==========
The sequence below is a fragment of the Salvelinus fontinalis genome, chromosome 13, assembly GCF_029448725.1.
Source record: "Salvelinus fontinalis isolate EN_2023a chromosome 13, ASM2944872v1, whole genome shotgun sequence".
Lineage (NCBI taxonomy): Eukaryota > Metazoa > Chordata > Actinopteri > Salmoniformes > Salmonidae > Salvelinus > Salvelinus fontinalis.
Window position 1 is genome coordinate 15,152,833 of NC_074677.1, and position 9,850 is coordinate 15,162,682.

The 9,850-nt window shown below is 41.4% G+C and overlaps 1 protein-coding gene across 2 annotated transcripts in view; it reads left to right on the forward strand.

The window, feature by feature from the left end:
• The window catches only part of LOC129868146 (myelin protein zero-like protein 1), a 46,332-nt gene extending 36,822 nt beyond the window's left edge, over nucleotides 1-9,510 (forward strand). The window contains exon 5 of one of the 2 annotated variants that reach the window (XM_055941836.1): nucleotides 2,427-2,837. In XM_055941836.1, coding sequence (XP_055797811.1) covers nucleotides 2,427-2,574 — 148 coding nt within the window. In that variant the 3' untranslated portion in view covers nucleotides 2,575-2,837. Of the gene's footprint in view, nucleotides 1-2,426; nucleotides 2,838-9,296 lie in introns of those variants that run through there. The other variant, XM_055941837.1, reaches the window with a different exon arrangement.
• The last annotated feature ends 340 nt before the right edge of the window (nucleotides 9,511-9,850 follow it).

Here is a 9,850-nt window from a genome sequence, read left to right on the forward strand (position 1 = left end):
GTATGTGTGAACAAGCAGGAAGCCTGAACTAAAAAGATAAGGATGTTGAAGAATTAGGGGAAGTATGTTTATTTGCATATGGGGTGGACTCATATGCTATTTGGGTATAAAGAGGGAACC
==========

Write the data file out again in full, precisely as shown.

The sequence below is a fragment of the Salvelinus fontinalis genome, chromosome 13, assembly GCF_029448725.1.
Source record: "Salvelinus fontinalis isolate EN_2023a chromosome 13, ASM2944872v1, whole genome shotgun sequence".
Lineage (NCBI taxonomy): Eukaryota > Metazoa > Chordata > Actinopteri > Salmoniformes > Salmonidae > Salvelinus > Salvelinus fontinalis.
Window position 1 is genome coordinate 15,152,833 of NC_074677.1, and position 9,850 is coordinate 15,162,682.

The 9,850-nt window shown below is 41.4% G+C and overlaps 1 protein-coding gene across 2 annotated transcripts in view; it reads left to right on the forward strand.

The window, feature by feature from the left end:
• The window catches only part of LOC129868146 (myelin protein zero-like protein 1), a 46,332-nt gene extending 36,822 nt beyond the window's left edge, over nucleotides 1-9,510 (forward strand). The window contains exon 5 of one of the 2 annotated variants that reach the window (XM_055941836.1): nucleotides 2,427-2,837. In XM_055941836.1, coding sequence (XP_055797811.1) covers nucleotides 2,427-2,574 — 148 coding nt within the window. In that variant the 3' untranslated portion in view covers nucleotides 2,575-2,837. Of the gene's footprint in view, nucleotides 1-2,426; nucleotides 2,838-9,296 lie in introns of those variants that run through there. The other variant, XM_055941837.1, reaches the window with a different exon arrangement.
• The last annotated feature ends 340 nt before the right edge of the window (nucleotides 9,511-9,850 follow it).

Here is a 9,850-nt window from a genome sequence, read left to right on the forward strand (position 1 = left end):
GTATGTGTGAACAAGCAGGAAGCCTGAACTAAAAAGATAAGGATGTTGAAGAATTAGGGGAAGTATGTTTATTTGCATATGGGGTGGACTCATATGCTATTTGGGTATAAAGAGGGAACC